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In our news wrap Monday, six Minnesota men will face trial for allegedly trying to join the Islamic State. The U.S. Attorney for Minnesota said the six had Somali backgrounds and had been conspiring for 10 months. Also, the U.S. Navy stepped up efforts to block Iran from sending weapons to Shiite rebels in Yemen. Tehran has denied aiding the rebels.
The European Union came under intense pressure today to address the migrant crisis in the Mediterranean. Estimates of the dead ranged from 700 to more than 900 in a single sinking over the weekend. E.U. leaders now plan an emergency summit on Thursday. We will have a full report after the news summary.
Six Minnesota men will face trial for allegedly trying to join the Islamic State group. They were arrested yesterday on terror charges in Minneapolis and San Diego.
In Saint Paul today, the U.S. attorney for Minnesota, Andrew Luger, said the six were of Somali backgrounds and had been conspiring for 10 months. ANDREW LUGER, U.S. Attorney, District of Minnesota: Nothing stopped these defendants from pursuing their goal. They never stopped plotting another way to get to Syria to join ISIL. They were not confused young men. They were not easily influenced. These are focused men who are intent on joining a terrorist organization by any means possible.
Federal prosecutors say the Islamic State group began recruiting in the Somali community in Minnesota in 2013. JUDY WOODRUFF: The U.S. Navy stepped up efforts today to block Iran from sending weapons to Shiite rebels in Yemen. The aircraft carrier Theodore Roosevelt moved to join other American warships off the Yemeni coast. The U.S. effort could involve boarding Iranian vessels. Tehran has denied aiding the rebels, but White House spokesman Josh Earnest argued otherwise.
JOSH EARNEST, White House Press Secretary:
We have seen evidence that the Iranians are supplying weapons and other forms of support to the Houthis in Yemen. That's the kind of support that will only contribute to greater violence in that country, a country that's already been racked by too much violence.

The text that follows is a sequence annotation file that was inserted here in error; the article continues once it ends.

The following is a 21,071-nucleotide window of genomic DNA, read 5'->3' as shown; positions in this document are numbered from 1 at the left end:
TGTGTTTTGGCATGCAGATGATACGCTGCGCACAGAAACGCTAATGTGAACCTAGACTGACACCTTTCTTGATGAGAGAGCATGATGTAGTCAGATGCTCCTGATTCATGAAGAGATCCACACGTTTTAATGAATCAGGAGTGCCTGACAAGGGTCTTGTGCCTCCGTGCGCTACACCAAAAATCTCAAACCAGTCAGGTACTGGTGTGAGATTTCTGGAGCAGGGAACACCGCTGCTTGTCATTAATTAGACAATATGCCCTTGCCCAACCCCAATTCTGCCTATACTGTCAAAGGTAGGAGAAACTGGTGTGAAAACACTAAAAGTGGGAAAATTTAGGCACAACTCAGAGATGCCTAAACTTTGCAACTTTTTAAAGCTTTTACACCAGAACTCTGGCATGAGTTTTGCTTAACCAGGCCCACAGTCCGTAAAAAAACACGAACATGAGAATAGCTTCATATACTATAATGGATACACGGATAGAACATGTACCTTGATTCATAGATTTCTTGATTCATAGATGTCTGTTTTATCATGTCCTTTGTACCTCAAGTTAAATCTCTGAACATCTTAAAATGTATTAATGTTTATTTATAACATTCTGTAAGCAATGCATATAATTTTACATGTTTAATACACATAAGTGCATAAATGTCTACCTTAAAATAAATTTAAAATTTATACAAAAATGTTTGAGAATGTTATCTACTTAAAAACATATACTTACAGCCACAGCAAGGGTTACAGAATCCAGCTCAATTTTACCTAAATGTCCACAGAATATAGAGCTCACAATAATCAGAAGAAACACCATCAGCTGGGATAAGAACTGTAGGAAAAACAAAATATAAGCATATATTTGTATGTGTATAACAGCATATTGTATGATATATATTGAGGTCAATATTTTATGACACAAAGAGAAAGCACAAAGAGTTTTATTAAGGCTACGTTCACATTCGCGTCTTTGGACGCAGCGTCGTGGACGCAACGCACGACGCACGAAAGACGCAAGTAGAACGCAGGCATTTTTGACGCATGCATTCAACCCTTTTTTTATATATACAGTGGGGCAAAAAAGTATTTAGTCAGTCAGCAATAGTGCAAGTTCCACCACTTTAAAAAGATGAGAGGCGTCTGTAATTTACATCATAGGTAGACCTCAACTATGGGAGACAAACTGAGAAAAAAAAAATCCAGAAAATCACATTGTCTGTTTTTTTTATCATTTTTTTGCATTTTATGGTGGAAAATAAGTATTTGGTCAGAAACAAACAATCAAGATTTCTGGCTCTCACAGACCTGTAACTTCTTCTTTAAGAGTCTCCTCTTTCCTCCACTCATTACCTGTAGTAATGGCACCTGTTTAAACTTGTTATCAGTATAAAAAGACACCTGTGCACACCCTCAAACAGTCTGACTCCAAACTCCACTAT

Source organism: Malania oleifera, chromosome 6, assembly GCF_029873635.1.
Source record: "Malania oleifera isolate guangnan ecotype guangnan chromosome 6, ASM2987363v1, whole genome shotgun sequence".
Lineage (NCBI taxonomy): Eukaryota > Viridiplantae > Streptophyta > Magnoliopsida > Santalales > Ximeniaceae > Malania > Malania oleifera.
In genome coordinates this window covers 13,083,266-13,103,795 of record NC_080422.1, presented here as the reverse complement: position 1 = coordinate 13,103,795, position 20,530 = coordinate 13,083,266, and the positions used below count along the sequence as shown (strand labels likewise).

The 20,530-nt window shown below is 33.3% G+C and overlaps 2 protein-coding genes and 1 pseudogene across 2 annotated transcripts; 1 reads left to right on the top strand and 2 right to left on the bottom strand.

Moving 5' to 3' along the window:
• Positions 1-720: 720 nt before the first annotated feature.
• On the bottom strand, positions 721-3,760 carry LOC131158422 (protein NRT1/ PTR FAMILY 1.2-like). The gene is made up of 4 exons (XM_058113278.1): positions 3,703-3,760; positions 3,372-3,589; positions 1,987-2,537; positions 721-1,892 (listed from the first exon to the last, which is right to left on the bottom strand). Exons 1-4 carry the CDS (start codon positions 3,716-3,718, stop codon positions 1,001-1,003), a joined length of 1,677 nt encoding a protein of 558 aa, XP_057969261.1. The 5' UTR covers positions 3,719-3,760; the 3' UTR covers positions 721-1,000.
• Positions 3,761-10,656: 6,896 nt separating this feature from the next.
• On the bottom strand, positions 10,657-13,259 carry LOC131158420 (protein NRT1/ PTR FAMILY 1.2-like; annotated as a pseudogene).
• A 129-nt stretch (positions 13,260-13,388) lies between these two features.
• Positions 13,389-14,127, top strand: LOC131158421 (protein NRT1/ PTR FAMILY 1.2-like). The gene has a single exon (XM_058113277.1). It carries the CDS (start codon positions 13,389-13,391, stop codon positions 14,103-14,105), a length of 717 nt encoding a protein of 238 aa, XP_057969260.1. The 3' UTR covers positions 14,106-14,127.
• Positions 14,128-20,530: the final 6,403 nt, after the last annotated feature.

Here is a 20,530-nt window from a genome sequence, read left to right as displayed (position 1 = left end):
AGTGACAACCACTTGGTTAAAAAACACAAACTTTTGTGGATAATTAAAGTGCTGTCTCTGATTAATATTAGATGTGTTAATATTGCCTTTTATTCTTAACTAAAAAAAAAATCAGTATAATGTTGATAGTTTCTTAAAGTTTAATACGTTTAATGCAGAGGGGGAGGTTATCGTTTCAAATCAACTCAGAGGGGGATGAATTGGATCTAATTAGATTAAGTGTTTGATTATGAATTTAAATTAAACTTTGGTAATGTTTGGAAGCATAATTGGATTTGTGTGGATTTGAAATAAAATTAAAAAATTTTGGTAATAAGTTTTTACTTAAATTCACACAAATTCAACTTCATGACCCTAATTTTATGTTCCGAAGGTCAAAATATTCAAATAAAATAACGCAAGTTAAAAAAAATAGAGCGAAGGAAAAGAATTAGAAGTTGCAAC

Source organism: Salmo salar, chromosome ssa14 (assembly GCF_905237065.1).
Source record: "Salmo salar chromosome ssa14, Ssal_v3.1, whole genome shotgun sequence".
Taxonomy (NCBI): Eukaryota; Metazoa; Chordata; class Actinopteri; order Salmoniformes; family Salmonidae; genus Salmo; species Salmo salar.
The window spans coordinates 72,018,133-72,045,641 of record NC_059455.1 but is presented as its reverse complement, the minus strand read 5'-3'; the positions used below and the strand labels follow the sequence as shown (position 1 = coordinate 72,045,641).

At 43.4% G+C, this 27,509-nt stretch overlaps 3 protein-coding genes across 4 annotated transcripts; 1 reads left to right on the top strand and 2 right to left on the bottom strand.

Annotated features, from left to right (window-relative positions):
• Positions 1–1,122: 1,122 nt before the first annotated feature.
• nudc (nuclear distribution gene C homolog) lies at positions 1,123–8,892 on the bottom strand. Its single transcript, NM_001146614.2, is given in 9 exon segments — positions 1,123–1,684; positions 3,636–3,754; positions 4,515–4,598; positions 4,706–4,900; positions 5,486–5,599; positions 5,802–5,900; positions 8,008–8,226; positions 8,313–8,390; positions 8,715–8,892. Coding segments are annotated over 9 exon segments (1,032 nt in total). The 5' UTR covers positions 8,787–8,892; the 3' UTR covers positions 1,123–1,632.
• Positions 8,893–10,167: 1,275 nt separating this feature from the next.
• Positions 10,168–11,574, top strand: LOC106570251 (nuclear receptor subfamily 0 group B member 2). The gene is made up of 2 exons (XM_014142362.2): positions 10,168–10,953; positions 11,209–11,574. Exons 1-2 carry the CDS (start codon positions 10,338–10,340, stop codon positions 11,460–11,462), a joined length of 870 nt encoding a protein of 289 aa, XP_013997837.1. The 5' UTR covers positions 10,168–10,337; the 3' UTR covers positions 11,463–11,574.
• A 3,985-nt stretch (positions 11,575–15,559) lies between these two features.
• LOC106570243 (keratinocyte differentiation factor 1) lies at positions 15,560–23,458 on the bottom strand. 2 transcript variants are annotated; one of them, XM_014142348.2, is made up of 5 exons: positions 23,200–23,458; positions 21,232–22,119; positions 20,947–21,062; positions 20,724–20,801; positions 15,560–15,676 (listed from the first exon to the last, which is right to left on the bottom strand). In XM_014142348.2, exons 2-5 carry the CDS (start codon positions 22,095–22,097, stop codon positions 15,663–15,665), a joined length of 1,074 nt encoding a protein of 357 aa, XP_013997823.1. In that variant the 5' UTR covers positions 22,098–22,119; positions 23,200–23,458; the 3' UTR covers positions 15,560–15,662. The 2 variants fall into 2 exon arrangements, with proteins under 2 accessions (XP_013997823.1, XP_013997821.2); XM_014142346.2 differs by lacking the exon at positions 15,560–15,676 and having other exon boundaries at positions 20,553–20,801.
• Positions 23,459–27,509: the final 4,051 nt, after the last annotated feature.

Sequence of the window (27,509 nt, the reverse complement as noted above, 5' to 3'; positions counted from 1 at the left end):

The U.S. Naval move came as the biggest airstrikes yet by Saudi Arabia and its allies shook Sanaa, Yemen's capital city. Local reports said at least 25 people were killed and nearly 400 wounded. The attacks touched off huge explosions at a missile base held by the Shiite rebels. Shockwaves from the blast flattened homes and shattered windows.
Meanwhile, across the Gulf of Aden, a bomb destroyed a United Nations van in Somalia, killing seven people, including four workers with the U.N. Children's Agency. Al-Shabaab militants claimed responsibility. Police said they planted the bomb under one of the van's seats and triggered it by remote control.
Iran has charged the Washington post's Tehran bureau chief with espionage and three other crimes. Jason Rezaian holds dual Iranian-American citizenship. He's been held nine months. His lawyer confirmed the charges against him today. They also include collaboration with hostile governments and anti-Iranian propaganda.
The U.S. and the Philippines launched their largest joint military exercises in 15 years today. The annual war games came amid concern over China's aggressive moves to build bases in the disputed South China Sea. More than 11,500 American and Filipino military personnel are taking part.
Back in this country, Baltimore officials faced a storm of questions over the death of a black suspect whose spine was nearly severed in police custody; 25-year-old Freddie Gray was arrested April 12 for carrying a switchblade. He died yesterday. It's still not clear how Gray was hurt, but the mayor promised a thorough investigation.
STEPHANIE RAWLINGS-BLAKE (D), Mayor of Baltimore, Maryland: I understand the community's frustration. I understand it because I'm frustrated. I'm angry that we are here again, that we have had to tell another mother that their child is dead. I'm frustrated that — not only that we're here, but that we don't have all of the answers.
Also today, a white former police officer in suburban Detroit was charged with assault in a January incident. Last month, a video surfaced that showed him repeatedly punching a black man during a traffic stop.
The 119th Boston Marathon was run today amid heavy security two years after a fatal bombing at the finish line. The winner that year, Lelisa Desisa of Ethiopia, won again today. The winner on the women's side was Caroline Rotich of Kenya.
The 2015 Pulitzer Prizes are out, and The Post and Courier newspaper of Charleston, South Carolina, has won the Public Service Award for a series on domestic violence. Other winners include The New York Times for coverage of the Ebola crisis, The Saint Louis Post-Dispatch for photographs of the riots in Ferguson, Missouri, and The Washington Post for revelations about security lapses by the Secret Service.
In the arts, Anthony Doerr's World War II novel "All the Light We Cannot See" won the prize for fiction.
And Wall Street had a big Monday, thanks to strong corporate earnings. The Dow Jones industrial average gained more than 200 points to close back above 18000. The Nasdaq rose 63 points, and the S&P added 19.
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